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Date of Award
Dissertation (On-Campus Access Only)
Doctor of Psychology (PsyD)
Matthew Hunsinger, PhD
Catherine Moonshine, PhD, MSCP, MAC, CADC III
Dialectical behavior therapy (DBT) may be an effective treatment across diverse diagnostic categories. The objective of this study is to summarize and analyze the research on the application of DBT for a diverse set of presenting problems using meta-analytic techniques. A resource summarizing and evaluating the research concerning DBT’s effectiveness across a broad range of diagnostic groups will benefit clinicians. Fifty studies meeting inclusion criteria were identified. There was a significant effect of DBT compared with active control groups on quality of life. Within group effects of DBT were significant across a range of outcomes. Dropout and treatment format each moderated the within group effect of DBT on distress. Diagnosis targeted moderated the within group effect of DBT on depression symptoms. The results show that DBT can be applied to an array of diagnostic categories and produces larger effects on quality of life than other active interventions. It can be effective when delivered in group-only format as well as other formats. Additional randomized controlled trials will increase the quality and breadth of the evidence for DBT’s effectiveness.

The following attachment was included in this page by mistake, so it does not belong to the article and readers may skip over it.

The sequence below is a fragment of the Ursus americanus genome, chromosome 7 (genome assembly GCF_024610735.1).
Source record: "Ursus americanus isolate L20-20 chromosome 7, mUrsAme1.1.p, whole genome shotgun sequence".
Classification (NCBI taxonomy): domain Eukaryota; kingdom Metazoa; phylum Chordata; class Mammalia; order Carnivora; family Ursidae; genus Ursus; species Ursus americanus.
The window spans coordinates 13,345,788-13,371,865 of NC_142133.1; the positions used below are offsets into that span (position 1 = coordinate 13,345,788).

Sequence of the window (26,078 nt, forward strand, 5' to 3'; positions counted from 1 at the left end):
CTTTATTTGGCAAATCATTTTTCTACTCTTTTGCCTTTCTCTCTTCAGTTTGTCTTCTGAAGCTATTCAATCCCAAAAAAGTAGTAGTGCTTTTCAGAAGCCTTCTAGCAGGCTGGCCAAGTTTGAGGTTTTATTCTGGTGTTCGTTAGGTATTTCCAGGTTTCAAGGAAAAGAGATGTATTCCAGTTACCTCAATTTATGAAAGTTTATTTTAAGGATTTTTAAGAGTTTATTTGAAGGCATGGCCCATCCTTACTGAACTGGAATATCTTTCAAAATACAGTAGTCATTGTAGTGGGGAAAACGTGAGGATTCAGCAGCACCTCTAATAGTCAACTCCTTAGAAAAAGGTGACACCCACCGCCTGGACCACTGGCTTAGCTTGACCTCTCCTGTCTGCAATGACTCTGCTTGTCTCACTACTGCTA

Potter, Dawn (2016). Effectiveness of dialectical behavior therapy for diverse diagnostic categories (Doctoral dissertation, Pacific University). Retrieved from: